This paper presents one outcome of a secondment placement at University College London (Centre for the Advancement of Learning and Teaching and The Institute of Archaeology), and an Academic Literacies approach to writing at University. Academic writing has been said to pose a conflict of identity in higher education (e.g. Ivanič 1998). The aim of this project was to consider this conflict by exploring and engaging with issues encountered by students in both undergraduate and postgraduate writing. This was conducted by running weekly mentoring sessions and designing exercises and activities in writing development. Broadly, the project considers the role of mentoring in writing development, explores student perceptions of academic writing, evaluates the variety of transitions students go through at university and promotes an awareness of the benefits of writing development as part of a process of identity construction. For this paper, I will focus specifically on the mentoring sessions and how I designed a method that utilised the body as a conduit through which writing was explored, understood and engaged with. This will lead me to focus specifically on the emergent themes in the field of academic writing: writer identity and construction of self.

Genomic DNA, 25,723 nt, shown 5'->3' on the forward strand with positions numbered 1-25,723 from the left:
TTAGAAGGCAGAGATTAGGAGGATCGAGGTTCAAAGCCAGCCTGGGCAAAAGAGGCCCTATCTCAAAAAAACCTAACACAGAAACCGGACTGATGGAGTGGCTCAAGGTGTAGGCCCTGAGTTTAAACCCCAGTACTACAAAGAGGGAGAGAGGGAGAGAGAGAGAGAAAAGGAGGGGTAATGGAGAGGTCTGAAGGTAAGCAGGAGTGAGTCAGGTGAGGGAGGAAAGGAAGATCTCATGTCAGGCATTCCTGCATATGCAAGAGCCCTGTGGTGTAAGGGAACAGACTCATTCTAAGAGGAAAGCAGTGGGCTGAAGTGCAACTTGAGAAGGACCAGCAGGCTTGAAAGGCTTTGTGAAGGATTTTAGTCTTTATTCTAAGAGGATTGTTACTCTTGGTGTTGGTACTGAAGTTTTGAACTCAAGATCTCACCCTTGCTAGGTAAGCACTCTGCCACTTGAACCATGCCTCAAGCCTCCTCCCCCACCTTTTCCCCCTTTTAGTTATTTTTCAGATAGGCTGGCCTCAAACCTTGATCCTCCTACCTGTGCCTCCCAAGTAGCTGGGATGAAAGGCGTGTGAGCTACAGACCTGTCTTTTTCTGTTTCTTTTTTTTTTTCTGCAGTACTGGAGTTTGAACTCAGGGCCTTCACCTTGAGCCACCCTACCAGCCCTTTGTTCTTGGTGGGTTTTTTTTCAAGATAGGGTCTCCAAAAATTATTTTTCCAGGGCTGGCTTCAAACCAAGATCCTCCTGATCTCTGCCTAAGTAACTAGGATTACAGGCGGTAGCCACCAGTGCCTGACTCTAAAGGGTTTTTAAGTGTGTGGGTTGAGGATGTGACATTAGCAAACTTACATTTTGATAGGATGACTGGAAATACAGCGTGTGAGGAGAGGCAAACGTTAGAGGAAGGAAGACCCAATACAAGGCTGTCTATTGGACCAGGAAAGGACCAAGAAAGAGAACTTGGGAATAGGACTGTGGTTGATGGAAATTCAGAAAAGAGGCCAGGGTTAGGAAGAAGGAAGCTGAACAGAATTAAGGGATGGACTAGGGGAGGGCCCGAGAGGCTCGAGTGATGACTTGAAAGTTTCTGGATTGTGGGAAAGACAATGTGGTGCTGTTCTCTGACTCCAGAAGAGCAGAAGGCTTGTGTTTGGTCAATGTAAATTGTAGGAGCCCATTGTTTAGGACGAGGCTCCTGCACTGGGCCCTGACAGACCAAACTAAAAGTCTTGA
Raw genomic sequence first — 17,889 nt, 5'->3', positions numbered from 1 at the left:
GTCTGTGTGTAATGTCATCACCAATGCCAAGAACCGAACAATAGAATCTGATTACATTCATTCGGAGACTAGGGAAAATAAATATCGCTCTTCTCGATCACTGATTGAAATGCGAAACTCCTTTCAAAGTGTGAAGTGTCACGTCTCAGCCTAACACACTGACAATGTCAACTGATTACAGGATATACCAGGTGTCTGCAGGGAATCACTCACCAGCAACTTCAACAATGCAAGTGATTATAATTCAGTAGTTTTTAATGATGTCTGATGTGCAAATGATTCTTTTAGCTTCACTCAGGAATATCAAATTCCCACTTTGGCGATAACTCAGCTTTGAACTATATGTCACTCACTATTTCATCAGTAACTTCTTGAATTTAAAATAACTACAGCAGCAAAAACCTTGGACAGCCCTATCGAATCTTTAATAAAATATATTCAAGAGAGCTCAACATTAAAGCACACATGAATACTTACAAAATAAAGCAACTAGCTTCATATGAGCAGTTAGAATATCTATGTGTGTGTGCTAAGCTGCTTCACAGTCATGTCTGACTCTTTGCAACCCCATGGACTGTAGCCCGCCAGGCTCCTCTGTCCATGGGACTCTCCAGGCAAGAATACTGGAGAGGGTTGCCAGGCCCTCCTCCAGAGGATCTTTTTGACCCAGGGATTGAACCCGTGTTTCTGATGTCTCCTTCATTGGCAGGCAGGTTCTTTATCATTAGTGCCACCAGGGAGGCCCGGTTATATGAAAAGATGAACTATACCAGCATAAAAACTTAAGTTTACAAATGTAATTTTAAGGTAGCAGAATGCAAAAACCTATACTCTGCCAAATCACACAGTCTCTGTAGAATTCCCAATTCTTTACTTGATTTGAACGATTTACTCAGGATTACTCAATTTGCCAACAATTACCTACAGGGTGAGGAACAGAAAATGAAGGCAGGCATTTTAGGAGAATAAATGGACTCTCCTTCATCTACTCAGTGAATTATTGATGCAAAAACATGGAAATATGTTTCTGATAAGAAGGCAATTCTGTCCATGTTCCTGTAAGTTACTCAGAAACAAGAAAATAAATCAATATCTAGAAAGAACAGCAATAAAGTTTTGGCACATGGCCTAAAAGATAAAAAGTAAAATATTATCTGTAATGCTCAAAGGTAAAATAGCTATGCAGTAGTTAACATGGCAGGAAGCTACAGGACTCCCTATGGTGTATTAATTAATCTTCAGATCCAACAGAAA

|Keywords:||Writing, Academic Literacies, Identity, The Body|
PhD Candidate, Institute of Archaeology, University College London, London, England, UK